Testing Chrome Extensions in Brave
A while back, I wrote a walk-through showing how developers can test their extensions in Brave. That approach required cloning the repo (which meant you’d need to have git installed), installing dependencies (which meant you’d need to also have node/npm installed), and modifying source files.
In the future, Brave will more easily be able to load arbitrary extensions for the purposes of developing and testing. That support isn’t here today, but this doesn’t mean you have to go through the arduous process mentioned above. Instead, there’s another way — an easier way — to test extensions.
The method of extension-loading that we’ll cover today involves the co-opting of an already-installed extension. We’re going to enable an extension, replace its contents, and have Brave load the modified extension on the next run. My goal is to have Wikiwand working in Brave by the end of this walk-through.
WARNING: I am about to load somebody else’s code into my browser, granting it access to authenticated sessions, potentially sensitive information, and more. I do not encourage this with all extensions. I have, however, reviewed Wikiwand 8.2, and feel safe proceeding.
With that said, let’s begin!
Step 1: Locate Chrome extensions
If you have Chrome installed, and you have your target extension installed already, you can locate it in your Chrome folder:
Note that in both cases that my data was in the “Default” folder. This may be different for you.
Step 2: Locate Brave extensions
The next thing we need to do is locate the directory in which Brave extensions reside.
Step 3: Ready the Trojan Horse
As mentioned in the third paragraph of this walk-through, we’ll need to enable an extension that will serve as our Trojan Horse. I am not presently using Honey, so I will use it moving forward.
Navigate to about:preferences#extensions in Brave, and toggle Honey on. At this point, Brave will begin to download the extension in the background. Depending on your connection speed, this could take a few seconds, or up to a minute. For reference, Honey 9.7.7 is roughly 1.3 MB.
Once downloaded, the extension may trigger a new tab, or some other type of UI change. Disregard these cues, and close Brave completely.
At this point, we should see a new folder in the Brave extensions directory named after the Honey ID: bmnlcjabgnpnenekpadlanbbkooimhnj. Immediately within this folder will be a version-folder, with a name like 9.7.7. We want to rename this folder to 9.7.7x (note the addition of a trailing ‘x’).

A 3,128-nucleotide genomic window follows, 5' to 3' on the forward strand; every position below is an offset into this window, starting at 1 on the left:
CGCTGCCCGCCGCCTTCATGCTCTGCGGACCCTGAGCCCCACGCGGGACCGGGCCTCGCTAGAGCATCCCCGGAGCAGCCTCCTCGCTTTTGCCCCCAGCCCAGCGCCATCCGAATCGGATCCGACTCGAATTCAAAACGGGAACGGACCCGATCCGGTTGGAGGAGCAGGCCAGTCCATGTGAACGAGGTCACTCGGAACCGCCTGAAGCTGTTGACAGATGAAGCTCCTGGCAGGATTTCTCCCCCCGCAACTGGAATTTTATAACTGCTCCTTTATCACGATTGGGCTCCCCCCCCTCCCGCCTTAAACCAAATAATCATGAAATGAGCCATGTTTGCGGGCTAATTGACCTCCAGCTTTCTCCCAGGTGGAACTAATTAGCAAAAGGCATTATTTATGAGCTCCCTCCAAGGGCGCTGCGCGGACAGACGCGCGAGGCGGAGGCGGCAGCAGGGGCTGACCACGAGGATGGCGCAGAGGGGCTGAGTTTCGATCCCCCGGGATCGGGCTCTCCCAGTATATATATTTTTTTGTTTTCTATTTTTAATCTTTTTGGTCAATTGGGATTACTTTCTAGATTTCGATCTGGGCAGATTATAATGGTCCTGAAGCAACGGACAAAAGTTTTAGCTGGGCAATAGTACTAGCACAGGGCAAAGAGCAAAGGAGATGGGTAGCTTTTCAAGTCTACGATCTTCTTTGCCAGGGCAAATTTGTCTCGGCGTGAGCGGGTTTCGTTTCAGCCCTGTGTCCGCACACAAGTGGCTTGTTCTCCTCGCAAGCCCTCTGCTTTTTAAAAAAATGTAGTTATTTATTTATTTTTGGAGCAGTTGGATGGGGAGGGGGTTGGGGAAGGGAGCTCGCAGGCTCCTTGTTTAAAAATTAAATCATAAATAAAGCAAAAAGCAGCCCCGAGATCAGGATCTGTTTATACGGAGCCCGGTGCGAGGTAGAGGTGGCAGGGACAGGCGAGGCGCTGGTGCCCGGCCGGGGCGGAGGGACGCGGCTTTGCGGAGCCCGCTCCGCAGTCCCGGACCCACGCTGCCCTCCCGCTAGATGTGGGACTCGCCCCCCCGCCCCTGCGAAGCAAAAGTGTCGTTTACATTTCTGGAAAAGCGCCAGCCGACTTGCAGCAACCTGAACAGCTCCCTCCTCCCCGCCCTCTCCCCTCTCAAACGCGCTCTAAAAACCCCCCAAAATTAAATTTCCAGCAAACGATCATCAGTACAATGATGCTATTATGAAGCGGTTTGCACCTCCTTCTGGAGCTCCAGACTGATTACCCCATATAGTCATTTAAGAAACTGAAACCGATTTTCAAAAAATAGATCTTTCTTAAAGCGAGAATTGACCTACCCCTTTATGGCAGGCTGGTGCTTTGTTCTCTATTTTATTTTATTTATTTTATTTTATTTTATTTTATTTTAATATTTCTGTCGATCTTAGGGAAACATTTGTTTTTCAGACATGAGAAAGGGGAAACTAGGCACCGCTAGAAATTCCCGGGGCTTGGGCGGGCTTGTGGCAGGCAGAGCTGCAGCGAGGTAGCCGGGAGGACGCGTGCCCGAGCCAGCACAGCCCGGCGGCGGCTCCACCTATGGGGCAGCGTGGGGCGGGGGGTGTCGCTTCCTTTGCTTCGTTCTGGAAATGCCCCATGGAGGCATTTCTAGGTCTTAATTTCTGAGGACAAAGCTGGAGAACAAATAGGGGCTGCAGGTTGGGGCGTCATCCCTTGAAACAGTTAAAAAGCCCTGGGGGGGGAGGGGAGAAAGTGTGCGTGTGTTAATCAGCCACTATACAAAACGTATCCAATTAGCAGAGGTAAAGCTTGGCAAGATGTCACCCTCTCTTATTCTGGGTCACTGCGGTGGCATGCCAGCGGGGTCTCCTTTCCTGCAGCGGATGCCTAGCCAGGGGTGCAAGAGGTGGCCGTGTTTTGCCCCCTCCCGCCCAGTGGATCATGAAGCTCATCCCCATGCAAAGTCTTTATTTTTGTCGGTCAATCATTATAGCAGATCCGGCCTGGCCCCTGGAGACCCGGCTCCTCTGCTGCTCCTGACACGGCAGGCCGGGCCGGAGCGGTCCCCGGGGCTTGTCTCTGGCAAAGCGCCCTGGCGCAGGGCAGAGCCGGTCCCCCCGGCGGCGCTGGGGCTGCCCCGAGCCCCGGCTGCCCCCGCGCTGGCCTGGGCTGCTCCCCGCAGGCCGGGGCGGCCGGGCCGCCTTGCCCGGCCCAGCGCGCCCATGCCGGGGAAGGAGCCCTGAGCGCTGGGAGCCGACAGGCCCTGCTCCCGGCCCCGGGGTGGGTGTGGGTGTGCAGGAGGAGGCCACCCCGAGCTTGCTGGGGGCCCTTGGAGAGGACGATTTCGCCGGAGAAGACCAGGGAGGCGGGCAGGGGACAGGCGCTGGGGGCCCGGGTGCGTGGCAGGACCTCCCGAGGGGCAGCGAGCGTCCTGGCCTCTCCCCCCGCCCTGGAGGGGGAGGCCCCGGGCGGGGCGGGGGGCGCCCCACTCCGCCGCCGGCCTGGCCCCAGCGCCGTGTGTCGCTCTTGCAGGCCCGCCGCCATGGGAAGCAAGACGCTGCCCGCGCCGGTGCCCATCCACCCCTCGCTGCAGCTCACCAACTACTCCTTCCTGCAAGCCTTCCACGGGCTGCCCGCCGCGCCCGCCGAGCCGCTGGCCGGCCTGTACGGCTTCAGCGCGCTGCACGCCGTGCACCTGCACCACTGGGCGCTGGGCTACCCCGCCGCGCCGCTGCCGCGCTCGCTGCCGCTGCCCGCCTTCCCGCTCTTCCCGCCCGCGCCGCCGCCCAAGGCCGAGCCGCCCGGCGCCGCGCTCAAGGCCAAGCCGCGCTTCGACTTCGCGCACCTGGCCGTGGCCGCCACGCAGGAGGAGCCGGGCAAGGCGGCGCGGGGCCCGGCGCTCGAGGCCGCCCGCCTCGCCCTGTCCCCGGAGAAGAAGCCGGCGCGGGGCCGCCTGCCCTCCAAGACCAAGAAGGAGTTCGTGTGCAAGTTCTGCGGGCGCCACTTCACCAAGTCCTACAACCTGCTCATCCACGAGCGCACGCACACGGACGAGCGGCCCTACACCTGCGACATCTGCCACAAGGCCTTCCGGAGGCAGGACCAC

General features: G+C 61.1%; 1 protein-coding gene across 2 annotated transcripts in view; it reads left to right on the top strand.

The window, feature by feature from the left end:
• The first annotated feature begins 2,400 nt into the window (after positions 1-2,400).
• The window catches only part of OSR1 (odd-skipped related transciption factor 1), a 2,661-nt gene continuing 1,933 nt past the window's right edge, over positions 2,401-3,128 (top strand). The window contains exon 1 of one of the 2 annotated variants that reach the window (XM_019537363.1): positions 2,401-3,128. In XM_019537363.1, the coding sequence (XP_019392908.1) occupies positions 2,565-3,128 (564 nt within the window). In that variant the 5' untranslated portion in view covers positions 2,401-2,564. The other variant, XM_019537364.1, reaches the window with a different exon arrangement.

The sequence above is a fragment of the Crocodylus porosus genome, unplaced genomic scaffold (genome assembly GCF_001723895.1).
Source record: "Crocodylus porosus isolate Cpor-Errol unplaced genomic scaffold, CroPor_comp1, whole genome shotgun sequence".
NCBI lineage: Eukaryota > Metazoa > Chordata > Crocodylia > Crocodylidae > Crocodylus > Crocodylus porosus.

Step 4: Load your extension
I am now one step away from loading Wikiwand into Brave. All that is needed is to copy the extension from the Chrome directory, and paste it into the Brave directory, giving it the name 9.7.7 (note here how we are co-opting the original folder name).
Note also that the Chrome extension directory has the same structure as the Brave extension directory — a list of folders (named according to extension IDs), which contain 1 or more folders (named according to version numbers). You want to copy/rename the version-number folder.
All that’s left now is to launch Brave, and visit Wikipedia.
Step 5: Cleaning up afterwards
It’s important to note that this walk-through is not a tutorial on loading extensions into Brave for long-term use. Instead, our goal was to quickly test an extension for compatibility.
When you’ve tested the extension, and have shared a list with the Brave team of scenarios that don’t work, it’s time to tear-down our work and restore Brave to its initial state. Fortunately, this is very simple to do.
Visit about:preferences#extensions and toggle-off your extension. Next, delete the folder we used as our Trojan Horse; in our case, it was the Honey folder with the id bmnlcjabgnpnenekpadlanbbkooimhnj.
Restart Brave, and you’re done.
Let’s wrap this up with a quick summary to drive home the first 4 steps above. We are able to load Wikiwand into Brave by co-opting the path of an already-enabled extension in Brave (Honey, in this case).
By replacing the contents of a loaded-extension with the contents of another extension, we’re able to get Brave to load the unsupported extension. This allows us to more easily test arbitrary extensions for support.
I should mention that this approach, while largely reliable, has some hypothetical limitations. I say hypothetical because I have yet to encounter them―but I’m sure somebody will.
When you load an extension via these means, the extension will not have its correct ID. If you load an extension using Honey as the trojan horse, your extension will continue to have the Honey ID. If your extension attempts to query its own ID (via chrome.runtime.id for example), it will not get back the expected value.
As always, I’m happy to assist with any questions you may have about this process. You can find me on Twitter as @jonathansampson. If you test an extension, and find it to be working quite well, shoot me a message. Perhaps we can fast-track it to getting official support in Brave.